I am not someone who has a ton of background in Norse mythology, and much of what I know comes from pop culture movies and series like the Avengers. I’m not sure why, but mythology in general whether it’s Roman, Egyptian, Norse etc, I’ve never taken the time to really dive into it. So, when I hit it in fantasy, I’m usually left googling terms and whatnot to help myself along. This wasn’t too overwhelming for me though, which can happen sometimes. I really enjoyed myself with this and it left me with a sense that I do want to go and find out more about the lore that this book was inspired by.
It starts out with two guys in a cave seeking shelter from a storm… but they had picked an occupied cave. This is based in a time where Christianity and the Old Ways butted heads and were at war with each other, both ideologically and at times, physically. The cave owner is of the Old Ways, and begrudgingly says they can spend the night in the cave, but all bets are off in the morning. The two Christians didn’t take him seriously enough, because the older of the two got his head smashed in and beaten near to death at first light. The younger Christian wasn’t even a man, but a woman in disguise to make travel easier and safer for her. She’s incredibly devout and is absolutely distraught over her companions beating. She wasn’t given many choices though, she either helps the “barbarian” Grimnir and act as a guide, or she can die.
Etain is essentially Grimnir’s prisoner as he treks across Europe trying to find his old rival who killed his brother years ago. Grimnir starts telling Etain impossible things, like he’s been alive for over a thousand years and he is the last of “his kind”. He calls her god the Nailed God, the god of the milk drinkers and doesn’t respect her much at first.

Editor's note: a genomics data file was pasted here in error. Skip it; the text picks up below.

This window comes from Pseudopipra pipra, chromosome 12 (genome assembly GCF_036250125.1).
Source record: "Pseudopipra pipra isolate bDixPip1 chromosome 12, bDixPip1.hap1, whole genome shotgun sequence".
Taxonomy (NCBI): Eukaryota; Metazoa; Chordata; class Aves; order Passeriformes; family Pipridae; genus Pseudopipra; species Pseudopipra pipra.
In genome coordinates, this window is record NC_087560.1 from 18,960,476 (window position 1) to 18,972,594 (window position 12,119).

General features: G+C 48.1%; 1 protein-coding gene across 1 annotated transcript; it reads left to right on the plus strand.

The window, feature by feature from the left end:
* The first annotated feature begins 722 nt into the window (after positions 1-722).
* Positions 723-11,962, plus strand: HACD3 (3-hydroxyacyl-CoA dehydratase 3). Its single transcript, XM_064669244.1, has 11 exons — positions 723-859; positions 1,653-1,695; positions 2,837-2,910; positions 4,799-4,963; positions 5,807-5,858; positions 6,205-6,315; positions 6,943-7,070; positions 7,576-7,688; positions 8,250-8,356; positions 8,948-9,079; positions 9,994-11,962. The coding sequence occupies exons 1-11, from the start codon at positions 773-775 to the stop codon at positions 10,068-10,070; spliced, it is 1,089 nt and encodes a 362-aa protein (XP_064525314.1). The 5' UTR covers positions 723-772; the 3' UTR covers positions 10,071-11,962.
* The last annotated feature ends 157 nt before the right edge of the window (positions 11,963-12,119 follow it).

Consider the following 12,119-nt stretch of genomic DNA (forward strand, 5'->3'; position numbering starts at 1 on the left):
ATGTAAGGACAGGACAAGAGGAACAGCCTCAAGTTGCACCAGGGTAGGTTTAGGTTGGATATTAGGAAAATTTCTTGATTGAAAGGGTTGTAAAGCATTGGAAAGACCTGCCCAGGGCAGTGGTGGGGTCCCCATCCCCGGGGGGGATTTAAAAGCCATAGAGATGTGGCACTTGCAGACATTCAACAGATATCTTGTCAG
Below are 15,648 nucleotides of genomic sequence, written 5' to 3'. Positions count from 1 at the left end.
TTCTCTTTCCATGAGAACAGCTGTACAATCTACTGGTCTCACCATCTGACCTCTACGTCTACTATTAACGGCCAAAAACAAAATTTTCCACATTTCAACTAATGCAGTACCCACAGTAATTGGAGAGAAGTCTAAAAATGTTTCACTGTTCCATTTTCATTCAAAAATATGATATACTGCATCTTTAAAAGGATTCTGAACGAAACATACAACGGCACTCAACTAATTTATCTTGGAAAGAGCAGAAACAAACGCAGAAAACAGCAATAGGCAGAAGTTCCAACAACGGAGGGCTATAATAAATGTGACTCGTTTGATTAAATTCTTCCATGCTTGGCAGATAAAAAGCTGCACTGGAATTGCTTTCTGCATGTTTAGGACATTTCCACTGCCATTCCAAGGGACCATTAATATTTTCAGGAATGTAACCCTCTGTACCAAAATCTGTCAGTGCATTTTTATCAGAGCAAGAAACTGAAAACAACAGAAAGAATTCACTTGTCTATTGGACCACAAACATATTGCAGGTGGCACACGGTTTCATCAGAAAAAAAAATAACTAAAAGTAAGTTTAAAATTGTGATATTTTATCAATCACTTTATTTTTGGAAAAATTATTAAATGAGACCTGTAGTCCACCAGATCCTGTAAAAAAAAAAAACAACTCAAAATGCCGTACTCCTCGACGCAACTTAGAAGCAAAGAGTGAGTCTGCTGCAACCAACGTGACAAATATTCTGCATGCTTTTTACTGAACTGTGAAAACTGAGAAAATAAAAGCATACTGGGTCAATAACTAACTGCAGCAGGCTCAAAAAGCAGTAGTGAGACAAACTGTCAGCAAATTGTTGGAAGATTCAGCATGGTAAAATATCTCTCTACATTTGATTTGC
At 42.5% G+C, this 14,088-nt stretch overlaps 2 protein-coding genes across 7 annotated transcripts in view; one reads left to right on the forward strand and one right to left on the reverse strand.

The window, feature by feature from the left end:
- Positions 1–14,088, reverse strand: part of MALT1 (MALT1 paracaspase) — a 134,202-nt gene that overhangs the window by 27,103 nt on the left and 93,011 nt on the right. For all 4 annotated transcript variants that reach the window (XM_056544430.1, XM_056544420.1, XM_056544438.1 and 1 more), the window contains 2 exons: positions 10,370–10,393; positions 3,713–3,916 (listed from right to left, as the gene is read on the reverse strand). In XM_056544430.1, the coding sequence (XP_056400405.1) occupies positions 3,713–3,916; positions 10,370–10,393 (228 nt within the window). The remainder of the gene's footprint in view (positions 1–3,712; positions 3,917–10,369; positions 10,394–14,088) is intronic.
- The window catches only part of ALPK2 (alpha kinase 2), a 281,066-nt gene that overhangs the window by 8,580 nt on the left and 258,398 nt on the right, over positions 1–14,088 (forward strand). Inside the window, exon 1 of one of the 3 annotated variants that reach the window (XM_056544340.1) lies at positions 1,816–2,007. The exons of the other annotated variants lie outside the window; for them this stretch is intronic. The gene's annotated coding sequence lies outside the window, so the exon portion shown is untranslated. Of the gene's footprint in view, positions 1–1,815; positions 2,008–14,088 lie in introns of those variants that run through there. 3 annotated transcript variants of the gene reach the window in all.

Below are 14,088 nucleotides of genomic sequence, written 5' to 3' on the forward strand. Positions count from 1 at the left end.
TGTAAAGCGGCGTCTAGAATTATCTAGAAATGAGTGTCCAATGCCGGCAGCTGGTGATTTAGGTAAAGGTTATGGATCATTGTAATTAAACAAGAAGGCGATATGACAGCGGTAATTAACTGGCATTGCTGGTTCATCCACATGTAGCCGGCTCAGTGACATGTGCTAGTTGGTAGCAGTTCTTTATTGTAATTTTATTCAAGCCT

It would be impossible for Etain and Grimnir to be more different from one another than they are already written. Etain wants to believe in the best of people, she abhors violence, she loves her God, she tries to do the right thing, and is empathetic with other people. Grimnir is bent on revenge, he’ll kill people if it suits him, and he’s overall an ornery bastard. I love that kind of thing, it creates for great foil, great conversation, and interesting dichotomies. That isn’t to say they are static characters though, they start to effect each other and rub off on each other creating a dynamic that’s entertaining to watch unfold.
I found the dialogue in this to be fantastic. I can get overwhelmed and bored by dialogue that sounds too archaic and forcibly “Norse”, where it doesn’t feel natural or smooth. The dialogue here though was lightly done with a mild overtone of Norse which didn’t overwhelm me or turn me off, but still provided a genuine sense of atmosphere and character. The writing style for the narrative was also pretty distinct in that it used a lot of imagery, metaphors and similes but still managed to be quick about it. That’s a really difficult thing to pull of, but for me, it worked well.
This was self described as historical fantasy on my review request form – and since I am so not knowledgeable on this particular time period, or history in general, others may get more out of the history aspect than I did. Although this was slightly outside my normal wheelhouse, I very much so enjoyed myself. I can feel the passion that went into this and it felt like something that had been heartily researched. I read that Grimnir was an Orc taken from Tolkeins world and made to be the last of his kind surviving ina norse world where myths are real. Taken from an interview from Nerd daily “Grimnir himself is a mixture of Grendel from Beowulf, Conan of Cimmeria, and two particular Orcs from The Lord of the Rings (book rather than film): Grishnákh from The Two Towers and Shagrat from The Return of the King. The series’ conceit being: what if JRRT had found inspiration for his Orcs from a nearly identical creature in Norse myth? ”
- Plot: 12/15
- Characters: 13/15
- World Building: 15/15
- Writing: 13/15
- Originality: 12/15
- Personal Enjoyment: 9/10